CARTHAGE, Mo. —
A ban on newspapers for inmates at the Jasper County Jail is being questioned by the American Civil Liberties Union.
The organization has sent a letter to Bill Fleischaker, attorney for Sheriff Archie Dunn, asserting that the prohibition violates the constitutional rights of inmates. The Globe’s attempts to obtain comment from Dunn on Wednesday and Thursday were unsuccessful.
“The letter basically states that a total newspaper ban is totally unconstitutional,” said Michelle Cocayne, a law clerk with the ACLU.
The practice was questioned earlier by the organization, and sheriff’s Capt. Becky Stevens, who supervises the jail, responded that the ban was imposed to prevent fights that have broken out in the jail because of articles in the newspaper, and because jail officials didn’t want inmates reading articles about jail problems and plans for jail improvements.
Fleischaker said the department imposed the ban because of security concerns. He said he will work in coming weeks with jail officials, review issues cited in the letter “and see if there is an accommodation that can be made.”
He said newspaper articles about investigations, court testimony and charges including sex offenses can provoke fights in the jail. And, he said officials don’t want inmates reading about repairs planned for the jail, including work on locks that can be unlocked by inmates.
Fleischaker said the ACLU is claiming that the start of work on a jail repair project removes that issue as a justification for the ban. He said he disagrees, adding, “I don’t think it’s that far along.”
The ban, which applies to all newspapers that might be received by inmates, is described as “draconian” in a letter from Doug Bonney, chief counsel and legal director for the ACLU of Kansas and Western Missouri.
“We don’t know of any other jail in Missouri that bans all newspapers; they don’t do that in the prisons,” Bonney said Wednesday. “And not all the newspapers are going to have local news about individual cases.”
An alternative, he said, would be for inmates to be allowed to have a newspaper after jail officials “clip out and censor the relatively rare news articles that post a true danger to jail security.”
“Anywhere that a total ban has been litigated, it has been found unconstitutional,” Bonney said.
It would be too much of a drain on jail resources, Fleischaker said, for a jail worker to read through newspapers and censor them before they are passed out to inmates.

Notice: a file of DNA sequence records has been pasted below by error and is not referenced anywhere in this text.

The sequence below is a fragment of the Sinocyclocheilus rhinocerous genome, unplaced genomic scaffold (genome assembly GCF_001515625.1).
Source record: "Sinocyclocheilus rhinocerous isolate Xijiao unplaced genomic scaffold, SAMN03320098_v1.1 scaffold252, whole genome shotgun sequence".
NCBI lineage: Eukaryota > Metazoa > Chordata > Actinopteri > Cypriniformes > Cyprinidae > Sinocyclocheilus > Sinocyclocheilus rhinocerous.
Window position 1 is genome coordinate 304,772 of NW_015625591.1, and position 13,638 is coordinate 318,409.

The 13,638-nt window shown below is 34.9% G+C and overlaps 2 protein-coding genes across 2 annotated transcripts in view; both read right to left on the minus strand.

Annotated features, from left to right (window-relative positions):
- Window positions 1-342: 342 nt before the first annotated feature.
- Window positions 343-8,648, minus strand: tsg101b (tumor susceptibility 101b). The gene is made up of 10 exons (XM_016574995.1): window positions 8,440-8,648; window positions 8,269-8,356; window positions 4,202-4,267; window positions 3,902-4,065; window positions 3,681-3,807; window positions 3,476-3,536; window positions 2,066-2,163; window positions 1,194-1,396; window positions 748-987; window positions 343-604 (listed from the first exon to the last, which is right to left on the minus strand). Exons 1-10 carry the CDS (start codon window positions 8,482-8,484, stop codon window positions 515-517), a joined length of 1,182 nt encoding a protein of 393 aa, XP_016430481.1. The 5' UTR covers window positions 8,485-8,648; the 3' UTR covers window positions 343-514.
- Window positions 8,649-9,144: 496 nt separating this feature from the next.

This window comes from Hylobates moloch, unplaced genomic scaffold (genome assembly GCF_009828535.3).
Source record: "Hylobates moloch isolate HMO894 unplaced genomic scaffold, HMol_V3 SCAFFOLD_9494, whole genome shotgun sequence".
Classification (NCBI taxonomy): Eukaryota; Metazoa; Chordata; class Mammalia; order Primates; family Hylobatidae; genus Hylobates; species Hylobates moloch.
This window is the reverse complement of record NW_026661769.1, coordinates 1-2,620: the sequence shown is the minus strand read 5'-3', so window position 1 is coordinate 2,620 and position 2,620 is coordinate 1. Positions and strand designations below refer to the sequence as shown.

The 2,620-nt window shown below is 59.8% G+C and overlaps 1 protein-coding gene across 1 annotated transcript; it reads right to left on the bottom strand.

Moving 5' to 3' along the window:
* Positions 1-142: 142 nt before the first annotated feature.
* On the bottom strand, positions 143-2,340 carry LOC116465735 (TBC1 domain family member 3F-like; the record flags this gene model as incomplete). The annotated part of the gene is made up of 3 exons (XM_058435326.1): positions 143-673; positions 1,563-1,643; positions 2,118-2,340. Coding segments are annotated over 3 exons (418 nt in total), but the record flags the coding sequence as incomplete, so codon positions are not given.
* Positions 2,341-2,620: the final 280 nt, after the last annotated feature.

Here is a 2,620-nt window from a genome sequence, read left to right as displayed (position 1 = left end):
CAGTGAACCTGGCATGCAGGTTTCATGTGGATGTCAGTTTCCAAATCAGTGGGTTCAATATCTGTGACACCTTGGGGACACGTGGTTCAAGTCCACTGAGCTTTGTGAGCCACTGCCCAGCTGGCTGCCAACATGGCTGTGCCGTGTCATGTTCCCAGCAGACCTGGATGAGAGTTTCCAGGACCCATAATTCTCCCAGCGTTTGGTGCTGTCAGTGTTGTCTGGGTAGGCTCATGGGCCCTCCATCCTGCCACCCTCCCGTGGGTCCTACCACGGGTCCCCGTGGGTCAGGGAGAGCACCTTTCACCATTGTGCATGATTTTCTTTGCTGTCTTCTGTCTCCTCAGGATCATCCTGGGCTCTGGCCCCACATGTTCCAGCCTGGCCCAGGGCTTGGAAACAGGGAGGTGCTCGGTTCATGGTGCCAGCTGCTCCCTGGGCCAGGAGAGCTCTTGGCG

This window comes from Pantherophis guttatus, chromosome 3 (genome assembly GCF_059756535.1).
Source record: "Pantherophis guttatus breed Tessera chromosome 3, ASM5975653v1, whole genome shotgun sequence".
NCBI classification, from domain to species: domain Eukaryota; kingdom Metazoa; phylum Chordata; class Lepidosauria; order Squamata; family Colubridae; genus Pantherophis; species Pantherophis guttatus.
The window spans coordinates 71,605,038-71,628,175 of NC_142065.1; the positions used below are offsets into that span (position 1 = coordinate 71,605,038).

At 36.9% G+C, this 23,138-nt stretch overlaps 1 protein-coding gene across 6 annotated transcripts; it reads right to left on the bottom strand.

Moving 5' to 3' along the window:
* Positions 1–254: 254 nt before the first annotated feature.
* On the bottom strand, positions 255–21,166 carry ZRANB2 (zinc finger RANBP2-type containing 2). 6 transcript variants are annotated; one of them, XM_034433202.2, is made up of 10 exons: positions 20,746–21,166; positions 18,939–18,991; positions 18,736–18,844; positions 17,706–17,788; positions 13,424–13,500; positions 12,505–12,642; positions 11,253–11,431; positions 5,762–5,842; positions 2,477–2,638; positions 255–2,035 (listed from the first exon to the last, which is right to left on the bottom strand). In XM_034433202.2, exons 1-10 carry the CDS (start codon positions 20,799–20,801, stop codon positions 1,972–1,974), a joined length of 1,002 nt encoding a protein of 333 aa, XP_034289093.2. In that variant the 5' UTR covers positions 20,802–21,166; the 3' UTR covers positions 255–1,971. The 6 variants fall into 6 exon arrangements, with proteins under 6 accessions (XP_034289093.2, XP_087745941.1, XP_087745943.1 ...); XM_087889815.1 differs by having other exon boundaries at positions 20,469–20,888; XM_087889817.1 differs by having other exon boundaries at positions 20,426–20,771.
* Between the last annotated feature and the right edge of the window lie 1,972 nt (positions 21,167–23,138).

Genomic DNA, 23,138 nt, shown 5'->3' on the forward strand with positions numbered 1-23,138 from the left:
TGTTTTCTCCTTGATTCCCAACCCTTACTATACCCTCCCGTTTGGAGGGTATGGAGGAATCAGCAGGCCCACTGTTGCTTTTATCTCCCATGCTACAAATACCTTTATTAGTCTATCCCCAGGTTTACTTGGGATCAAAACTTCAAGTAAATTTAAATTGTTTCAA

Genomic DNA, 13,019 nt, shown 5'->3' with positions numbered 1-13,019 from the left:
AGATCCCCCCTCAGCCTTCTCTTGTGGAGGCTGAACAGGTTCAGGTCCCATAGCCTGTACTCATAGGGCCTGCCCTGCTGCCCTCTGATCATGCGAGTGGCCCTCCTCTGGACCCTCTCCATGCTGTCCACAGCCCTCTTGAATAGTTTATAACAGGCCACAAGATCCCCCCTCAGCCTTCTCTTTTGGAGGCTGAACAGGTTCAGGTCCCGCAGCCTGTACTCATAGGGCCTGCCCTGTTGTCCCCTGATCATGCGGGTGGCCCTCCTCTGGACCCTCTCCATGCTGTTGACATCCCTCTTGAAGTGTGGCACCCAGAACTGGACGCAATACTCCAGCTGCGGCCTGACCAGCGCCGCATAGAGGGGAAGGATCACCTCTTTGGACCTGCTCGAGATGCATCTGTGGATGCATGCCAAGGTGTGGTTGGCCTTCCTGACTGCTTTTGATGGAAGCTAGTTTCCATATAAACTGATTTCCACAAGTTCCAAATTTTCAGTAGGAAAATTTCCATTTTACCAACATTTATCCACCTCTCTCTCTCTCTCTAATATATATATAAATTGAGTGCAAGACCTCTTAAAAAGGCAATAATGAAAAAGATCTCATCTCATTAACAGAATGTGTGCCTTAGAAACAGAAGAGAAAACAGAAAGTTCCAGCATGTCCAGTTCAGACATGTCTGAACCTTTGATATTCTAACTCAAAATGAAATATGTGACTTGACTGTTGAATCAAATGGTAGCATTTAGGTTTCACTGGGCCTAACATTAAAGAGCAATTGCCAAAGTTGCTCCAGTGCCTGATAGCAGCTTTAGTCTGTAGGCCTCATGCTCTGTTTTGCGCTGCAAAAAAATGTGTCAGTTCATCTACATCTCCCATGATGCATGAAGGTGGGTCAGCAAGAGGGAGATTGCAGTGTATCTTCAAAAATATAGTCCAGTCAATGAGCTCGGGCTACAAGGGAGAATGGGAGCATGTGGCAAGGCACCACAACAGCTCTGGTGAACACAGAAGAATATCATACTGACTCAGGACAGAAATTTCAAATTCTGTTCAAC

Stevens, the jail supervisor, agreed.
“Years ago, we did that,” she said. “It’s just too time-consuming, and it causes grievances from inmates because they don’t know what’s been clipped.”
While the ban applies to all newspapers, Fleischaker said his conversations with Bonney have involved only The Joplin Globe.
Sheriff Ken Copeland said newspapers are not banned at the Newton County Jail, but jail workers will clip out stories “if there’s something about child molesters or we see something there we think will cause a riot.”
Inmates are not allowed to watch the local news on jail television sets, Copeland said.
“It’s not unusual for us to allow a newspaper if they want one,” he said. “But we don’t leave it in there, because you can get them wet and harden them to make weapons.”
The ban in the Jasper County Jail was imposed last year, Stevens said. She said it applies to all newspapers, but Joplin Globe and Carthage Press subscriptions accounted for most of the deliveries.
“Some families have bought subscriptions for inmates, but I don’t think we’ve ever had more than four or five newspapers being delivered here at one time,” she said. “We started it (the ban) when there started being a lot of coverage about the jail and failing equipment.”
The jail also had a ban on local TV news during a time when there was frequent coverage on plans for jail repairs, Stevens said.
“It’s been lifted, but we’d impose it again if we needed to,” she said. “If a news crew came through the jail to do a story, we’d cut TV for that night.”
CAPT. BECKY STEVENS, who supervises the jail operation, said contractors are making plans for improvements at the jail, but the repair projects have not started.